Summer fiction: Nostalgie, a new short story by Wendy Erskine

The email came from someone in Northern Ireland. Was he available to sing at parties?

Photograph: E+/Getty

Photograph: E+/Getty

The night before, Drew has a smoke on the promenade deck of the Liverpool-Belfast boat. The sky, barred pink and yellow, is almost psychedelic and he thinks about getting his phone out to photograph it for Jan, before deciding not to bother. He hadn’t asked her to come, even though she’d pointed out how little she’d seen of Ireland. This particular trip, he said, didn’t warrant the effort. When she asked what type of concert it was, he replied, although it wasn’t entirely true, that all he knew was where and when he needed to turn up.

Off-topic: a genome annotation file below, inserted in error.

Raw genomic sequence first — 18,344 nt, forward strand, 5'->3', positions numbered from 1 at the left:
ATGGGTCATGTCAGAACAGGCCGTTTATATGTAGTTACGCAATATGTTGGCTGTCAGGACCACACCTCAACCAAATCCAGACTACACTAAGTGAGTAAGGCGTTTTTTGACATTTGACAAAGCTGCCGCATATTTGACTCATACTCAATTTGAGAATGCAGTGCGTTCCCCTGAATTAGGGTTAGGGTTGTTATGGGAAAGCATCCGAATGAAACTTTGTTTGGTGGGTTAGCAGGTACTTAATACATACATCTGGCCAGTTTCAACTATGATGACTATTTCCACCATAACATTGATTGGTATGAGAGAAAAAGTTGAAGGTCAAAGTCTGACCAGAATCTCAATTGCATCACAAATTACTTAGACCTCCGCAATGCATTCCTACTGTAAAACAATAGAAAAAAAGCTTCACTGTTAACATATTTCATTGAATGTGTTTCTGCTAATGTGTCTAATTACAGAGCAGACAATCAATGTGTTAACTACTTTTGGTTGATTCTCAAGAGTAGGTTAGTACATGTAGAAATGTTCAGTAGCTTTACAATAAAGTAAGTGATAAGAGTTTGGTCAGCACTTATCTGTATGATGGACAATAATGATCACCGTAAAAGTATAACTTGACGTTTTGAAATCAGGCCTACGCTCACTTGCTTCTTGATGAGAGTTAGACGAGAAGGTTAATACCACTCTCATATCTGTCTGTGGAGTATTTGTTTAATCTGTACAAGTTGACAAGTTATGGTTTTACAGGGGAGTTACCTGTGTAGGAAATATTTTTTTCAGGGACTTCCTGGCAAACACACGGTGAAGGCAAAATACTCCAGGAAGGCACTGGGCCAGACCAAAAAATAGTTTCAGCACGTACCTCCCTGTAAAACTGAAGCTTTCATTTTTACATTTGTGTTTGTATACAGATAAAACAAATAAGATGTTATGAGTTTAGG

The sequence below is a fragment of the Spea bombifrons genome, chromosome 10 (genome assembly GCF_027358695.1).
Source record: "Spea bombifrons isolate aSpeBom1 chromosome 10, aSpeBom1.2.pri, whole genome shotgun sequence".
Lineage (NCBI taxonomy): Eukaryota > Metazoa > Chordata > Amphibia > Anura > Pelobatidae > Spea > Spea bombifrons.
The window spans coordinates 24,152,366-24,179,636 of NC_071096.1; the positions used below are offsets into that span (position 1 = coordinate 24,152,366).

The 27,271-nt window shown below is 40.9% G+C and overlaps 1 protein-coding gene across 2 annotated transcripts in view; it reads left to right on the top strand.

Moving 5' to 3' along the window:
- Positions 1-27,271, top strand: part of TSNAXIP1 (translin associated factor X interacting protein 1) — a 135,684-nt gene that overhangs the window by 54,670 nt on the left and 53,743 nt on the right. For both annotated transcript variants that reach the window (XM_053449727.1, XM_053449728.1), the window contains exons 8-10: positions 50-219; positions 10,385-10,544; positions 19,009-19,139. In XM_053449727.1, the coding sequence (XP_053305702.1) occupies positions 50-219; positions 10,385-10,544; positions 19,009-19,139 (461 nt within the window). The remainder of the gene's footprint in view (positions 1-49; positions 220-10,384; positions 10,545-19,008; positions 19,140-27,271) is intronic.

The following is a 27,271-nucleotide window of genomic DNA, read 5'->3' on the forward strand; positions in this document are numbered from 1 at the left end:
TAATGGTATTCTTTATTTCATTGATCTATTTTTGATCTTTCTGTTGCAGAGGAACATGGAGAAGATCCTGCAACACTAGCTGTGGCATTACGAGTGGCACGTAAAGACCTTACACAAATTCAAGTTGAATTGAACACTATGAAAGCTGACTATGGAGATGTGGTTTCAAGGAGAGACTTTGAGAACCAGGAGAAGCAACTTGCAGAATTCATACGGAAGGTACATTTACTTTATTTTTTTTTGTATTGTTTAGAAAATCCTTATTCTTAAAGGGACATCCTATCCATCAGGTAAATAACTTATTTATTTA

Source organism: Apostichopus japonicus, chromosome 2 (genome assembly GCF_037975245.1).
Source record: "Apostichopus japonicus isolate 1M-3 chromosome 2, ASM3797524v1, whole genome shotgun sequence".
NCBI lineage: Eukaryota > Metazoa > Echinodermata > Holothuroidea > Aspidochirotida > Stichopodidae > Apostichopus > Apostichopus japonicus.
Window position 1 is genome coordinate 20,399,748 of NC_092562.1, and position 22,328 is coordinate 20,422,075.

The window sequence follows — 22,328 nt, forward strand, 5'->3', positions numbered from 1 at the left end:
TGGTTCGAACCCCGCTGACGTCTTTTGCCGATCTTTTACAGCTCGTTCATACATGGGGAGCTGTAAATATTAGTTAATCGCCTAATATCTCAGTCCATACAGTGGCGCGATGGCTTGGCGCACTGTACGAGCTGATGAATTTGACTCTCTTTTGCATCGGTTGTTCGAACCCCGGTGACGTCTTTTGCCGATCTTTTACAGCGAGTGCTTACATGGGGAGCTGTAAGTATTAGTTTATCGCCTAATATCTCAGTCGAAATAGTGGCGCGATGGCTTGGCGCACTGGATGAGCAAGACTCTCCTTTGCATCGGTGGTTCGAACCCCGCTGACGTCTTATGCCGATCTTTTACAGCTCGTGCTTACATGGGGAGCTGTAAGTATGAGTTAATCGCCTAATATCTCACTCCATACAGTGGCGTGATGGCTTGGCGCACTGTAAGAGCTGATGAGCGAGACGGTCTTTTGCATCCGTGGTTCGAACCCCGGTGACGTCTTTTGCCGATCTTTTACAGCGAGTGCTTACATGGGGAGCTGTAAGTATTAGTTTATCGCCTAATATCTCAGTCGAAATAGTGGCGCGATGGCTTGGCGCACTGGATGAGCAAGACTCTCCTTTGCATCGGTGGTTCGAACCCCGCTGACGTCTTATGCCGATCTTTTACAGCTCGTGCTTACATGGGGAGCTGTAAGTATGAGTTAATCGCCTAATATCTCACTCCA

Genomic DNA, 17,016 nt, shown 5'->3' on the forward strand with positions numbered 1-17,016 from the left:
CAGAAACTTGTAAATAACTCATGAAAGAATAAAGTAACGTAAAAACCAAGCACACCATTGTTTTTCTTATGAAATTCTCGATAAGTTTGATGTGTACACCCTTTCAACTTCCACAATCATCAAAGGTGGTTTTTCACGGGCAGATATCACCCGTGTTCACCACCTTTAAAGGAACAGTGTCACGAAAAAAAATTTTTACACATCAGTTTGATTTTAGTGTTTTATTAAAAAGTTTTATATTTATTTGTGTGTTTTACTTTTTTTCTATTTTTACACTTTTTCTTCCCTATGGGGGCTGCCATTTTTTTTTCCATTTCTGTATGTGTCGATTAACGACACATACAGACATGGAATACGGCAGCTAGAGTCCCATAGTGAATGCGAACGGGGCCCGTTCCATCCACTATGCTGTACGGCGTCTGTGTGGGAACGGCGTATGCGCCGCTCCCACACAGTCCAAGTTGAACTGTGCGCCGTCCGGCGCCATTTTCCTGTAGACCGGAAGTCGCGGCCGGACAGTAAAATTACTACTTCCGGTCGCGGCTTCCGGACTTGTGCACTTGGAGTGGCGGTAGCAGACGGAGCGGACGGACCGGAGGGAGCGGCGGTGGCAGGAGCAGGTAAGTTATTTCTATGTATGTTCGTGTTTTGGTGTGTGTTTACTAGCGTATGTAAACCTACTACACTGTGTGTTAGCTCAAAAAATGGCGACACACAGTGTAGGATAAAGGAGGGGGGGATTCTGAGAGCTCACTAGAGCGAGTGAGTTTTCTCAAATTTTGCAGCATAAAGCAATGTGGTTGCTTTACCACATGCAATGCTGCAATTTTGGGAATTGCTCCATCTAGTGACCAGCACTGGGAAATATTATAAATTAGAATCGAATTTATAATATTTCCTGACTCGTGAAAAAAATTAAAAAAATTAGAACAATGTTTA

Drew drops his final cigarette into the night sea and heads back to the cabin, a family type, with two sets of bunks. He looks at its wood laminate as he drinks the bottle of whiskey he’s brought. All those holidays the four of them had taken over the years: the beds in hotels, villas and cottages that had been theirs for a week or so. A surprise that their almost adult kids came on that last one to Cyprus. The promise of winter sun. One night, in the hotel bar, a waiter passed plastic sheets round the tables, lists of songs for karaoke. When he brought the next tray of drinks, Drew handed the sheets back to him.

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